What’s in a brand? Generations have been making decisions based on the popularity of a name brand. This led to an obsession with labels that made consumers look identical. Being ‘in’ was the order of the day. Thank goodness this madness came to pass and but a few are left to fixate. When knock offs came into the picture the original companies had no choice but to fold. We have China to thank for making the world turn to alternatives or surrendering to the nearest thrift stores.
But some remain in our heads and have no intention of disappearing. This one time company started a century ago what is still an iconic design to this day. A competitor followed suit and unfortunately, the original company wasn’t as deft as the newcomer. Motorcycling after all is an industry which means it all boils down to business savvy. The design was there but what the consumer wanted was more. The product had to leap out from the page and get into the hearts of men who wanted to be manlier. Marketing was the name of the game.
When I was a teenager there was only one cruiser that had total recall. Harley was everywhere in the magazines and movies. It was ever present on print ads in fashion magazines so us kids were left drooling over the motorcycles. We looked at the sexy models after. But as we look over the American Iron we had glimpses of another brand that was as mysterious as the Loch Lake. Taking a closer look revealed a design that actually had a different kind of appeal. This lingered for years and years and when you ask a cruiser rider about that lost brand, they respond in awe and respect. It seems that Indian was to remain a ghost forever.
There was an attempt to resurrect the mystical brand but it disappointed plenty. The design had another brand emblazoned on the engine. This somehow made riders back off. Critics said it was great but it didn’t capture the spirit of the revered name. Kawasaki comes up with the Vulcan that was a spitting image of the Chief but the market was not ready for a revived design.
In comes Polaris, an American company well known for manufacturing industrial equipment. They produce snowmobiles and ATVs that have made backyard driving exciting. Years after they decide to up the ante and produce the now famous Victory motorcycles. Proving to the world that they mean business they bring back an American icon that has been hidden for almost a century — and proving it they did. They have successfully brought a ghost back to life and this time, it intends to stay.
Expecting to ride a classically designed Chief, I was surprised with the Indian Scout. It was a mixture of old and new but there was definitely a lot of new. The first I looked at was the engine. It was like no other engine. The design was precise like it left nothing to chance. I was expecting an innocent approach like most of the alternative cruisers that have been flooding the market but this unit had a specific market in mind. And I’m all for it.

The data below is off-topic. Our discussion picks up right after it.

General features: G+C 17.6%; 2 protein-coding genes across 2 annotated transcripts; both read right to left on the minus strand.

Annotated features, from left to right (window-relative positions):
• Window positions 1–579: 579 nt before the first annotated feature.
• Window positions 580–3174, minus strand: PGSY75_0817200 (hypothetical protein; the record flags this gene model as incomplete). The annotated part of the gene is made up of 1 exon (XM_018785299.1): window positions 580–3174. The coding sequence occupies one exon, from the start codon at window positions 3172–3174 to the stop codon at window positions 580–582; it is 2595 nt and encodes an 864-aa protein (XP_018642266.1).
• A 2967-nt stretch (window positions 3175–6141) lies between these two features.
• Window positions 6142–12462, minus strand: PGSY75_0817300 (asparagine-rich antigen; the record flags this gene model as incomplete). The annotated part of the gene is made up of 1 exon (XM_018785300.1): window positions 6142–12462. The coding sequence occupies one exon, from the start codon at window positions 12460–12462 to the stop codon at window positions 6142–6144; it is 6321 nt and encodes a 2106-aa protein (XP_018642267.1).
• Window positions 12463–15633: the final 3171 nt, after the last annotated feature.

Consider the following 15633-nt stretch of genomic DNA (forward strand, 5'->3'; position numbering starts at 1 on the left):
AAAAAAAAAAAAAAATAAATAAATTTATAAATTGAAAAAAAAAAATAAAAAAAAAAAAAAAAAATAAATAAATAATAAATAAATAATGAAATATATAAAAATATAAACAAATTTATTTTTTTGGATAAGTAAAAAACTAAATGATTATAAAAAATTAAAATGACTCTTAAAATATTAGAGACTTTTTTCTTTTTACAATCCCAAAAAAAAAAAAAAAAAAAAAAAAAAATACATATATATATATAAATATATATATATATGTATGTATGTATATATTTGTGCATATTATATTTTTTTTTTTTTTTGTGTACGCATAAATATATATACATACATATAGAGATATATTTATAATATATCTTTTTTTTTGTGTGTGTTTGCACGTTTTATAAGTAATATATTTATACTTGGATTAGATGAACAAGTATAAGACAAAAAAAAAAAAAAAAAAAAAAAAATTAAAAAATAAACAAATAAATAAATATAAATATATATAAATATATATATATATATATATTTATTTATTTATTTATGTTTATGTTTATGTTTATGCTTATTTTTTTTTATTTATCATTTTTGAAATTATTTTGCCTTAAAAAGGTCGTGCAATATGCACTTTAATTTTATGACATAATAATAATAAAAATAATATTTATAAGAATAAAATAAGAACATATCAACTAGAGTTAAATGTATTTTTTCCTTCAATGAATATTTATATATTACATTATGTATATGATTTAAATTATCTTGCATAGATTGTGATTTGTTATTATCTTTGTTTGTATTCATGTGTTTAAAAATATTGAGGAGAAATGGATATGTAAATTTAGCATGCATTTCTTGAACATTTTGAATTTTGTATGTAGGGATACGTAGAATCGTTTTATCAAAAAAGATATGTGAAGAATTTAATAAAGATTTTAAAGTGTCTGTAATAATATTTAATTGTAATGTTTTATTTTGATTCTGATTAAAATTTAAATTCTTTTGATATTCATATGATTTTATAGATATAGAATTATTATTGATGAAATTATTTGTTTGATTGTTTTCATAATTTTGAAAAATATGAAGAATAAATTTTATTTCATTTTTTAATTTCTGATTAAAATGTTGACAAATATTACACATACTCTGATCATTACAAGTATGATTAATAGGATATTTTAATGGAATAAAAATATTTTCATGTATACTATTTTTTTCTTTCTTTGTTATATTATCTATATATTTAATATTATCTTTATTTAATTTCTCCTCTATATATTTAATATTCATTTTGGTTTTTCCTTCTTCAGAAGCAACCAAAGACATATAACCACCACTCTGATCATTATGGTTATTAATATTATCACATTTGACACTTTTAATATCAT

I immediately feel at home on it (with my 5’8” build). The bars were set low so I had it raised a bit for my arms to be up like Superman’s. The forward controls went snugly and shift quietly to gear one. There was a surge I didn’t expect from this medium sized cruiser (if you call 1130cc medium) and instantly my mind was doing a dance number. The power was as precise as its look and it didn’t disappoint as I blast through the highway. The best part is, this unit was designed to move comfortably in the twisties. I was actually riding with sportbikes and it rode effortlessly alongside. This alone was a big eye-opener for me. I could go faster but the windblast might erase my face. So a full-face helmet is a must for touring or a wind shield should be at the ready.
Riding through traffic wasn’t hellish. The 25.3 inches of seat height make the bike manoeuvrable and the bars don’t tap the side mirrors of compacts. The bike is so low you are side by side with drivers. The leather seat gives your bottom a good cup. Engine heat is manageable in traffic thanks to the liquid-cooled V-twin. The suspension setting is more on the sporty side so maybe that is why they only put one seat. This had my wife stay at home and wait for postcards. I was told there were aftermarket two-seaters but the rear shocks require softening not unless you want your pillion airborne. The fat tires add posh and the angular tank/ fenders complete the new look. You would want to put a new space in your living room to park this beaut.
The Indian Scout is an excellent choice if you are entering the cruiser world. If you came from a crotch rocket this bike will serve you well. If you think a cruiser is a country for old men, you’re in for a big surprise.